This is an almost exact account of Lt. John C. Morgan, who really did win the Medal of Honor under these circumstances. Bishop is later killed on a subsequent mission — one of the events that help send Savage over the edge — but in reality Morgan survived the war, though he was shot down and was interred at a P.O.W. camp.
In the movie, Bishop is the only man on the base who Savage initially respects, and Savage uses him as his liaison to reach out to the other pilots, convincing them to drop their mass transfer request. Over time, though, Savage grows closer to some other offers, notably Maj. Joe Cobb (John Kellogg) and Maj. Harvey Stovall (Dean Jagger), the aforementioned adjutant.
Stovall is an interesting odd duck. He’s an older bald man, a “retread” from the first World War who gave up a successful law practice to re-enlist, but was told he was too old for anything but desk jockeying. Stovall loved Davenport perhaps more than any other man in the group, but his first loyalty is to the 918th, so he becomes Savage’s first conscript in the battle to gain the men’s trust.
It’s a terrific, understated performance, and Jagger deservedly won an Oscar for it.
The other major character is Lt. Col. Ben Gately (Hugh Marlowe), the number two man under Davenport. The son and grandson of war heroes, Gately is labeled a coward and malingerer by Savage, who demotes him from Air Exec to crew captain. He orders Gately to paint his plane with the name “Leper Colony,” and has every sulker and misfit in the outfit assigned to him. Gately shows his true stripes in the end, though, hiding a cracked spine through three successful missions.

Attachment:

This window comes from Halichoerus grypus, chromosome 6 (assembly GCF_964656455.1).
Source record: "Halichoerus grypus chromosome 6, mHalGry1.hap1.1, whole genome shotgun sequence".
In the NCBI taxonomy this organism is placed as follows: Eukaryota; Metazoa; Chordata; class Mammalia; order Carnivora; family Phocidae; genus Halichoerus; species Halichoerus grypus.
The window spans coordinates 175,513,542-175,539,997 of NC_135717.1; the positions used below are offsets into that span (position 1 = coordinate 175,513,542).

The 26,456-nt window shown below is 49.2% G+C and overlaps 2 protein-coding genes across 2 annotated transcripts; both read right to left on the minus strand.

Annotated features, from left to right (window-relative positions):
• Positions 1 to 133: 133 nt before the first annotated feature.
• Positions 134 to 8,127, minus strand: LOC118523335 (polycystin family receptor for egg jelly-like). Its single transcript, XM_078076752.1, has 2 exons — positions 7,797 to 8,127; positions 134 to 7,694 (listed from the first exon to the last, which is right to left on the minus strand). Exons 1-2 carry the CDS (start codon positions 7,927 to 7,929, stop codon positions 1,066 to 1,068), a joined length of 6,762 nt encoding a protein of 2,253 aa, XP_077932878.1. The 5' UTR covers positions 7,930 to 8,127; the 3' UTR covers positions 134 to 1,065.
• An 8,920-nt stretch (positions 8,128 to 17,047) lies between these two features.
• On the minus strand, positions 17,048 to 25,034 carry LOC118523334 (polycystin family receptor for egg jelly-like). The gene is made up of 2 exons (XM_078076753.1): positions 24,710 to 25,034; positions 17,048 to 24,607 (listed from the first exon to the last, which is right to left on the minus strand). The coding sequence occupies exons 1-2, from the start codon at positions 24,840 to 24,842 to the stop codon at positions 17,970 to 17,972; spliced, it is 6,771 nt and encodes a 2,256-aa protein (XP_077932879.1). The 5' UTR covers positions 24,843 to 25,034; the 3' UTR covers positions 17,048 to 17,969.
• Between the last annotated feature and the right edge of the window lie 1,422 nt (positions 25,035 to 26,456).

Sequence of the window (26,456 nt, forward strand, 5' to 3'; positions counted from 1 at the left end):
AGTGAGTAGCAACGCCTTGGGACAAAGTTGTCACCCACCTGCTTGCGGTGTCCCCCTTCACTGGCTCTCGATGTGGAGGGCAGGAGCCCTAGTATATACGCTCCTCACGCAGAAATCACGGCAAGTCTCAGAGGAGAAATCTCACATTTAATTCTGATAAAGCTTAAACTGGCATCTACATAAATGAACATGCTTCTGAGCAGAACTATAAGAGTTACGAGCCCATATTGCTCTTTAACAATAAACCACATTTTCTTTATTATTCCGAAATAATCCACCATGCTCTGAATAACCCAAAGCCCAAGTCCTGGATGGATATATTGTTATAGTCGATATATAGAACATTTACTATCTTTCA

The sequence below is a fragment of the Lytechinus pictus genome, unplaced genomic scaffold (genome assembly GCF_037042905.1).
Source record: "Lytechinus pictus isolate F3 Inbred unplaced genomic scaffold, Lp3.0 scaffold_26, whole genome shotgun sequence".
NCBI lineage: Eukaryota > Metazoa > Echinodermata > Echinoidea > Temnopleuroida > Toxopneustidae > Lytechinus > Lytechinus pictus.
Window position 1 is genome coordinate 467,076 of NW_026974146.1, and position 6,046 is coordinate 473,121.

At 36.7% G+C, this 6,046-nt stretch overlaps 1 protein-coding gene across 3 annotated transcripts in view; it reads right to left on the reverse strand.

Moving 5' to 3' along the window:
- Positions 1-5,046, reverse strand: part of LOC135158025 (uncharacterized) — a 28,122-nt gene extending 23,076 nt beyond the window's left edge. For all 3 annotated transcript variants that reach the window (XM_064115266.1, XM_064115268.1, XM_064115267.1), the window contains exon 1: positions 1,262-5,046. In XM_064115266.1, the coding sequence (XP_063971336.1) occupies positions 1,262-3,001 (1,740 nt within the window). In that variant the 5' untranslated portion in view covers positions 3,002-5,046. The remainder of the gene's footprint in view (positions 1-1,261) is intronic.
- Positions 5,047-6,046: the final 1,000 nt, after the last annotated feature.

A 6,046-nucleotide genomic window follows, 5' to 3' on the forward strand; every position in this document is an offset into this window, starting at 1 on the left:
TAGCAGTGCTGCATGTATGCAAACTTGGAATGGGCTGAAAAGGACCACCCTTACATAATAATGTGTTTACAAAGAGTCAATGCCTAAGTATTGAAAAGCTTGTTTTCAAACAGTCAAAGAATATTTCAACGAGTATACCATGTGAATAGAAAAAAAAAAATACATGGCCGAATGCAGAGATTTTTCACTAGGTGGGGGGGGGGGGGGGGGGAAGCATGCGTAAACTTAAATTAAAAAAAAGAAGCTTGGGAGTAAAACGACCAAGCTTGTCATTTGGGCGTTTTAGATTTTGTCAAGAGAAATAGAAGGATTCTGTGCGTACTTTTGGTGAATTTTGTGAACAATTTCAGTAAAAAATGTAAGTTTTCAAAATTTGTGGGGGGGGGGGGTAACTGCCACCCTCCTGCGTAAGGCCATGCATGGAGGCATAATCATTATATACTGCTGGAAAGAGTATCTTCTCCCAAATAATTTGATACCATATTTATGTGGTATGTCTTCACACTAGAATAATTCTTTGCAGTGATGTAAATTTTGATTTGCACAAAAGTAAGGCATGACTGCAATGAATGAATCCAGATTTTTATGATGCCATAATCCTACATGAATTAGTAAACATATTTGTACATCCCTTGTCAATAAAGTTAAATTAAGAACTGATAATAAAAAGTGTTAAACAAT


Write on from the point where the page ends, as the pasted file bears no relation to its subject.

It’s a rather unique role for Peck, in that there’s not a trace of cuddliness or Atticus Finch-esque nobility to Frank Savage. He’s a man with a job that needs to get done, and everything in his existence is subservient to that goal. We never find out a single thing about Savage other than his military duties — does he have a wife? children? — as he exemplifies sacrifice and self-reliance.
Like “Battleground” and other WWII pictures I’ve been privileged to discover, “Twelve O’Clock High” is a war movie with more soul and depth than I’d have ever guessed capable of Hollywood of that era.